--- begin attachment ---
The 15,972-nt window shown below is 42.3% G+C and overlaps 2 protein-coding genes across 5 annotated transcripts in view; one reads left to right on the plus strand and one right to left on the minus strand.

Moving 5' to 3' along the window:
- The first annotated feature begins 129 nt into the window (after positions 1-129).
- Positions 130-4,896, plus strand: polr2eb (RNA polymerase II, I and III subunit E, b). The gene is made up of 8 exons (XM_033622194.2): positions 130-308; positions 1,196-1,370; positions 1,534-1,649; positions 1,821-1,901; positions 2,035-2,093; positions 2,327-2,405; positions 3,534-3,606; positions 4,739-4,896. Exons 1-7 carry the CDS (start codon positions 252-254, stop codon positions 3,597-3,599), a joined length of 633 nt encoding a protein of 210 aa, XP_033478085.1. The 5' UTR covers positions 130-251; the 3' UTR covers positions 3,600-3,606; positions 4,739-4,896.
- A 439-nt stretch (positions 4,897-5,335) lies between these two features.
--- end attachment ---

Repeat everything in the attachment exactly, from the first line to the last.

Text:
The 15,972-nt window shown below is 42.3% G+C and overlaps 2 protein-coding genes across 5 annotated transcripts in view; one reads left to right on the plus strand and one right to left on the minus strand.

Moving 5' to 3' along the window:
- The first annotated feature begins 129 nt into the window (after positions 1-129).
- Positions 130-4,896, plus strand: polr2eb (RNA polymerase II, I and III subunit E, b). The gene is made up of 8 exons (XM_033622194.2): positions 130-308; positions 1,196-1,370; positions 1,534-1,649; positions 1,821-1,901; positions 2,035-2,093; positions 2,327-2,405; positions 3,534-3,606; positions 4,739-4,896. Exons 1-7 carry the CDS (start codon positions 252-254, stop codon positions 3,597-3,599), a joined length of 633 nt encoding a protein of 210 aa, XP_033478085.1. The 5' UTR covers positions 130-251; the 3' UTR covers positions 3,600-3,606; positions 4,739-4,896.
- A 439-nt stretch (positions 4,897-5,335) lies between these two features.